In 1517, the Spanish arrived on the coasts of the Aztec Empire and, in 1519, when Hernán Cortéz arrived, Moctezuma sent emissaries. Shortly after, Moctezuma and Cortés met and here is where the story gets tricky. According to Cortés’s writings, Moctezuma quickly gave up his trono or throne as emperor while other records indicate that there were plenty of language issues that limited the conversation between the two. Regardless of how easy the transition was, we do know that the Spanish conquistardores eventually massacred the Aztecs thus ending the empire in 1521.

El Penacho

Moctezuma was an emperor or emperador similar to the emperors we know of other parts of the world: he was poderoso or powerful and he was rich. Just like other emperors from the world would parade in lavish clothes and jewellery, Moctezuma had different penachos or headdresses for different occasions. These penachos were made with feathers from beautiful birds and there was a different penacho for different activities.

Unfortunately, there is only one penacho dating back to the Aztec Empire left, and, unfortunately for Mexicans, this penacho is in Vienna and not in Mexico. The Museum of Ethnology in Vienna holds this priceless piece of history in its permanent collection. There is no clear story as to how this beautiful headdress made it’s way to Austria, but it must have been sent at some point by Cortés and some of his people to Spain together with other artefacts. For many years, there were doubts as to what this object was, but in 1908, it was finally agreed upon that the research pointed that this was a headdress or penacho thus increasing its value and importance.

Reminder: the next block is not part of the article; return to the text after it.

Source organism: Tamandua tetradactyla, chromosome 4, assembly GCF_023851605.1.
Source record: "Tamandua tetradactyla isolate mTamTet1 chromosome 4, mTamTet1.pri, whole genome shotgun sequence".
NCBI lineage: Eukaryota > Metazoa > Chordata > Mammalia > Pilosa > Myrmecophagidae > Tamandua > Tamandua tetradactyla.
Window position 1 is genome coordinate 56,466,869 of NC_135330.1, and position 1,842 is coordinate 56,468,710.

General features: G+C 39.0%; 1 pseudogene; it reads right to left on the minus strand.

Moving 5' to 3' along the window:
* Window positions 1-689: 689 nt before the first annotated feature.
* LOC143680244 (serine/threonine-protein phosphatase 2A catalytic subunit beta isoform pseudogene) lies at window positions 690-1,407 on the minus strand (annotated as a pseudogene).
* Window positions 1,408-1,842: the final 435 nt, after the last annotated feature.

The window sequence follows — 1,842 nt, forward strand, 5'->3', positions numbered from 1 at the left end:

La replica en Mexico

For many years, Mexico tried to get the penacho back to its place of origin. Austria, however, did not agree. Eventually, a joint team of Mexican and Austrian researchers were able to work together restoring the headdress to its current glory. After this research, however, it was determined that the feathers were in such a delicate state that a trip to Mexico would compromise its integrity. You can read more about the penacho in this article from National Geographic España.

But not all is lost! At the Museo de Antropología in Mexico City, you can see a beautiful replica of the original headdress. The Museum of Ethnology in Vienna also offers free entrance to Mexicans (with a valid ID) to see this beautiful piece of our history. While these two options are not ideal in regards to cultural ownership, it is the only way to preserve this beautiful headdress that is full of mystery and beauty.

If you want to find out more about the Penacho de Moctezuma, you can see the documentary below.


Have you seen the Penacho de Moctezuma in Vienna? Where do you think it should be displayed, in Mexico or Vienna?

I am visiting Colombia for a week in 2020, any useful phrases or idioms I should learn specific to the region?

Hey y’all, I have been learning Mexican Spanish for about a year and I’m getting pretty okay. I’m visiting Colombia later this year with a bunch of friends (most of whom are native Spanish speakers so this is not a logistics question). I’m basically wondering if there are any Colombian isms for Spanish or idioms or useful phrases I should learn before going.

Probably going to be spending most if not all of the trip in Cartagena. If you grew up with Colombians or in Colombia I would appreciate any tips!

Gracias por todo